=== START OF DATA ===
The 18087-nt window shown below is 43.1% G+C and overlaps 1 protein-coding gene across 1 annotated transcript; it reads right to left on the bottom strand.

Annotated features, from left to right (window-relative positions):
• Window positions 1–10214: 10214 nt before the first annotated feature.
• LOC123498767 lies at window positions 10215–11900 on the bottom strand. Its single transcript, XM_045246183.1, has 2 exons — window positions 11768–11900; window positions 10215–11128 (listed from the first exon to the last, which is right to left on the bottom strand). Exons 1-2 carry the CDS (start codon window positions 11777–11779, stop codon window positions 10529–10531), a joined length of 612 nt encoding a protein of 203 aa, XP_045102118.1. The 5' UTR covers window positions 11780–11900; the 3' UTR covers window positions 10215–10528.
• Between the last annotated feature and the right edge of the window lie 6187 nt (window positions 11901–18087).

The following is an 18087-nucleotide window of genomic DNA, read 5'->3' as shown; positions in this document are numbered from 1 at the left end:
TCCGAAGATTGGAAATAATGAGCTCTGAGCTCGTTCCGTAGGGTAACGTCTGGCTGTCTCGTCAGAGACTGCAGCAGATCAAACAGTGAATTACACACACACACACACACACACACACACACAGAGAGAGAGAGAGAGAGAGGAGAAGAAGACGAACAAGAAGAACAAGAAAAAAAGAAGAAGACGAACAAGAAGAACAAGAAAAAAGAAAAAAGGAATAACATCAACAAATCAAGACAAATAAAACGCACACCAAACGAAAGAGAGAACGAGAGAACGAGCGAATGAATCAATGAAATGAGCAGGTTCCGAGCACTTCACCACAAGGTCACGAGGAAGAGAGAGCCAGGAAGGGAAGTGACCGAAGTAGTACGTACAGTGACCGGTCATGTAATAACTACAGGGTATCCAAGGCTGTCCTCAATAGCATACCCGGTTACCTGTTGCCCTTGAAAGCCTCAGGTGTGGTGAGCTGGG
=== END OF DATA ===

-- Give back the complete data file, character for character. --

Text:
The 18087-nt window shown below is 43.1% G+C and overlaps 1 protein-coding gene across 1 annotated transcript; it reads right to left on the bottom strand.

Annotated features, from left to right (window-relative positions):
• Window positions 1–10214: 10214 nt before the first annotated feature.
• LOC123498767 lies at window positions 10215–11900 on the bottom strand. Its single transcript, XM_045246183.1, has 2 exons — window positions 11768–11900; window positions 10215–11128 (listed from the first exon to the last, which is right to left on the bottom strand). Exons 1-2 carry the CDS (start codon window positions 11777–11779, stop codon window positions 10529–10531), a joined length of 612 nt encoding a protein of 203 aa, XP_045102118.1. The 5' UTR covers window positions 11780–11900; the 3' UTR covers window positions 10215–10528.
• Between the last annotated feature and the right edge of the window lie 6187 nt (window positions 11901–18087).

The following is an 18087-nucleotide window of genomic DNA, read 5'->3' as shown; positions in this document are numbered from 1 at the left end:
TCCGAAGATTGGAAATAATGAGCTCTGAGCTCGTTCCGTAGGGTAACGTCTGGCTGTCTCGTCAGAGACTGCAGCAGATCAAACAGTGAATTACACACACACACACACACACACACACACACAGAGAGAGAGAGAGAGAGAGGAGAAGAAGACGAACAAGAAGAACAAGAAAAAAAGAAGAAGACGAACAAGAAGAACAAGAAAAAAGAAAAAAGGAATAACATCAACAAATCAAGACAAATAAAACGCACACCAAACGAAAGAGAGAACGAGAGAACGAGCGAATGAATCAATGAAATGAGCAGGTTCCGAGCACTTCACCACAAGGTCACGAGGAAGAGAGAGCCAGGAAGGGAAGTGACCGAAGTAGTACGTACAGTGACCGGTCATGTAATAACTACAGGGTATCCAAGGCTGTCCTCAATAGCATACCCGGTTACCTGTTGCCCTTGAAAGCCTCAGGTGTGGTGAGCTGGG